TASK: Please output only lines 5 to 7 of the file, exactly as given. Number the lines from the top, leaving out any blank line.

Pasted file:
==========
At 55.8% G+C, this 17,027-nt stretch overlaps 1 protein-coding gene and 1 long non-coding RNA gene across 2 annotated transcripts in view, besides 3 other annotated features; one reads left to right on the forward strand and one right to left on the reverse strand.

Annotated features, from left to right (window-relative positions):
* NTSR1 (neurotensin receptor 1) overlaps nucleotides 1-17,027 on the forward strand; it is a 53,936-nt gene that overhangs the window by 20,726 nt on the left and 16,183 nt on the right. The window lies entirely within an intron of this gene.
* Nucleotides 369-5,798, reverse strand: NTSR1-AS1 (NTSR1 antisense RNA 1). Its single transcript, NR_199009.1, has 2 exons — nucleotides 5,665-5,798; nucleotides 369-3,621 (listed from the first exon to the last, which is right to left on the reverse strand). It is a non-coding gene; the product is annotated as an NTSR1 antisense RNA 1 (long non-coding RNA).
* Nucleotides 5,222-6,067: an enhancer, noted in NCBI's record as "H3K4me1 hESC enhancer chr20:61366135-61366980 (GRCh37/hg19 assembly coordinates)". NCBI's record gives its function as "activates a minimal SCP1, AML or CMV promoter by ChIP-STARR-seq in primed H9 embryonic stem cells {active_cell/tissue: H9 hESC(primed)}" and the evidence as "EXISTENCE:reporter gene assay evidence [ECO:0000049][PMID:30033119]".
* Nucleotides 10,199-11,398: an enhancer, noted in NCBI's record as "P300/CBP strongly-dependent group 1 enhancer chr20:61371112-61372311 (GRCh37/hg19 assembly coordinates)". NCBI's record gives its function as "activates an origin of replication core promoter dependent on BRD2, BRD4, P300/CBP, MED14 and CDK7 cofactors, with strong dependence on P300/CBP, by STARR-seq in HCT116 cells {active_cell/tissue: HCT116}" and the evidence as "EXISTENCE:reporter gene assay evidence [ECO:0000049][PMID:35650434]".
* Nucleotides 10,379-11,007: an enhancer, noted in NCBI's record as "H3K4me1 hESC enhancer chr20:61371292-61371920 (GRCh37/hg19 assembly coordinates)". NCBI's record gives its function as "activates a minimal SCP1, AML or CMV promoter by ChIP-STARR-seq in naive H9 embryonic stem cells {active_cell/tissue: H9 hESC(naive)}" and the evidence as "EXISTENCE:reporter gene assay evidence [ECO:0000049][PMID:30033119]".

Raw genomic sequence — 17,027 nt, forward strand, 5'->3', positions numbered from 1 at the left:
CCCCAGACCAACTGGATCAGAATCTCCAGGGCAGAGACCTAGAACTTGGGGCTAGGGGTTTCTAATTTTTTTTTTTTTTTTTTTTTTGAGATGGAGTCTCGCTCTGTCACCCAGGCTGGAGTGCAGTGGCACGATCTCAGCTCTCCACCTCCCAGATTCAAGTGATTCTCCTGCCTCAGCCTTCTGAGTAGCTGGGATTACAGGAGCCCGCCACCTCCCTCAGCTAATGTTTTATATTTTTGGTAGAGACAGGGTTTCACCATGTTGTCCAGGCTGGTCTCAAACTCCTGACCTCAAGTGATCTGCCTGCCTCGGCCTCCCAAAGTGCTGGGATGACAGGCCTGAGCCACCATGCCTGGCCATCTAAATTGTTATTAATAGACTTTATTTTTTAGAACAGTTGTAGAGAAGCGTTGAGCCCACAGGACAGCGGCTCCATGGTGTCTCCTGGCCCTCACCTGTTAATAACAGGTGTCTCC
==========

* Nucleotides 5,222-6,067: an enhancer, noted in NCBI's record as "H3K4me1 hESC enhancer chr20:61366135-61366980 (GRCh37/hg19 assembly coordinates)". NCBI's record gives its function as "activates a minimal SCP1, AML or CMV promoter by ChIP-STARR-seq in primed H9 embryonic stem cells {active_cell/tissue: H9 hESC(primed)}" and the evidence as "EXISTENCE:reporter gene assay evidence [ECO:0000049][PMID:30033119]".
* Nucleotides 10,199-11,398: an enhancer, noted in NCBI's record as "P300/CBP strongly-dependent group 1 enhancer chr20:61371112-61372311 (GRCh37/hg19 assembly coordinates)". NCBI's record gives its function as "activates an origin of replication core promoter dependent on BRD2, BRD4, P300/CBP, MED14 and CDK7 cofactors, with strong dependence on P300/CBP, by STARR-seq in HCT116 cells {active_cell/tissue: HCT116}" and the evidence as "EXISTENCE:reporter gene assay evidence [ECO:0000049][PMID:35650434]".
* Nucleotides 10,379-11,007: an enhancer, noted in NCBI's record as "H3K4me1 hESC enhancer chr20:61371292-61371920 (GRCh37/hg19 assembly coordinates)". NCBI's record gives its function as "activates a minimal SCP1, AML or CMV promoter by ChIP-STARR-seq in naive H9 embryonic stem cells {active_cell/tissue: H9 hESC(naive)}" and the evidence as "EXISTENCE:reporter gene assay evidence [ECO:0000049][PMID:30033119]".